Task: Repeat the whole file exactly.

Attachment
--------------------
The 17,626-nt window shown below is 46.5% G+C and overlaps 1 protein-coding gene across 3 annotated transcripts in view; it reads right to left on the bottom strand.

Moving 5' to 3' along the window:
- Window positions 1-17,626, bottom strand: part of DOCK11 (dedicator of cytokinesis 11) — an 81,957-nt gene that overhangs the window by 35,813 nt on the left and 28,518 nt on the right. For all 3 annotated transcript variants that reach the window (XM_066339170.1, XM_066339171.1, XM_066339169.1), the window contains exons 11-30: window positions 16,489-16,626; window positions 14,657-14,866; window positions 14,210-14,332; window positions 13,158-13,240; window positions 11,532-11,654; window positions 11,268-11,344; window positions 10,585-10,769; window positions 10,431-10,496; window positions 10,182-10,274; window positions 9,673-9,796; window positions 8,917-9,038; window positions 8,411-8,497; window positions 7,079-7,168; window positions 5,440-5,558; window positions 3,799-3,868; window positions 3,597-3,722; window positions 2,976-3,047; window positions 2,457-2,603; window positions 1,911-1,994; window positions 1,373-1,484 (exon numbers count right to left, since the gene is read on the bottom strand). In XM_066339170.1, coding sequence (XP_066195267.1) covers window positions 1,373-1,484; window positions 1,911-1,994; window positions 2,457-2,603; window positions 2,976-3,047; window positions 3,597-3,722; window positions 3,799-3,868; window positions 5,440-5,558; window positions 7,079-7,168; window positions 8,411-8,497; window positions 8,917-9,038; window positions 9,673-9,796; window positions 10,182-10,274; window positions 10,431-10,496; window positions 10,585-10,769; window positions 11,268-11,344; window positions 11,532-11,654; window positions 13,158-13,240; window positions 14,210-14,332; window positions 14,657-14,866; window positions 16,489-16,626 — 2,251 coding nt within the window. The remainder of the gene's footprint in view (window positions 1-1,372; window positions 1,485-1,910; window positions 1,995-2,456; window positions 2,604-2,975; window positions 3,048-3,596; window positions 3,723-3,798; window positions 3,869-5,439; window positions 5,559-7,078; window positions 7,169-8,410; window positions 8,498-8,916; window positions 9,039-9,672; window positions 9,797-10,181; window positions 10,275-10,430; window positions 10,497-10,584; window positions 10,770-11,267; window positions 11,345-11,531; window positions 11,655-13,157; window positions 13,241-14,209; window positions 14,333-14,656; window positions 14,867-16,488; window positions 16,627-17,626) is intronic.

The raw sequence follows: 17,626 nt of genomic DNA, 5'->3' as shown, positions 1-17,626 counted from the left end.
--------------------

The 17,626-nt window shown below is 46.5% G+C and overlaps 1 protein-coding gene across 3 annotated transcripts in view; it reads right to left on the bottom strand.

Moving 5' to 3' along the window:
- Window positions 1-17,626, bottom strand: part of DOCK11 (dedicator of cytokinesis 11) — an 81,957-nt gene that overhangs the window by 35,813 nt on the left and 28,518 nt on the right. For all 3 annotated transcript variants that reach the window (XM_066339170.1, XM_066339171.1, XM_066339169.1), the window contains exons 11-30: window positions 16,489-16,626; window positions 14,657-14,866; window positions 14,210-14,332; window positions 13,158-13,240; window positions 11,532-11,654; window positions 11,268-11,344; window positions 10,585-10,769; window positions 10,431-10,496; window positions 10,182-10,274; window positions 9,673-9,796; window positions 8,917-9,038; window positions 8,411-8,497; window positions 7,079-7,168; window positions 5,440-5,558; window positions 3,799-3,868; window positions 3,597-3,722; window positions 2,976-3,047; window positions 2,457-2,603; window positions 1,911-1,994; window positions 1,373-1,484 (exon numbers count right to left, since the gene is read on the bottom strand). In XM_066339170.1, coding sequence (XP_066195267.1) covers window positions 1,373-1,484; window positions 1,911-1,994; window positions 2,457-2,603; window positions 2,976-3,047; window positions 3,597-3,722; window positions 3,799-3,868; window positions 5,440-5,558; window positions 7,079-7,168; window positions 8,411-8,497; window positions 8,917-9,038; window positions 9,673-9,796; window positions 10,182-10,274; window positions 10,431-10,496; window positions 10,585-10,769; window positions 11,268-11,344; window positions 11,532-11,654; window positions 13,158-13,240; window positions 14,210-14,332; window positions 14,657-14,866; window positions 16,489-16,626 — 2,251 coding nt within the window. The remainder of the gene's footprint in view (window positions 1-1,372; window positions 1,485-1,910; window positions 1,995-2,456; window positions 2,604-2,975; window positions 3,048-3,596; window positions 3,723-3,798; window positions 3,869-5,439; window positions 5,559-7,078; window positions 7,169-8,410; window positions 8,498-8,916; window positions 9,039-9,672; window positions 9,797-10,181; window positions 10,275-10,430; window positions 10,497-10,584; window positions 10,770-11,267; window positions 11,345-11,531; window positions 11,655-13,157; window positions 13,241-14,209; window positions 14,333-14,656; window positions 14,867-16,488; window positions 16,627-17,626) is intronic.

The raw sequence follows: 17,626 nt of genomic DNA, 5'->3' as shown, positions 1-17,626 counted from the left end.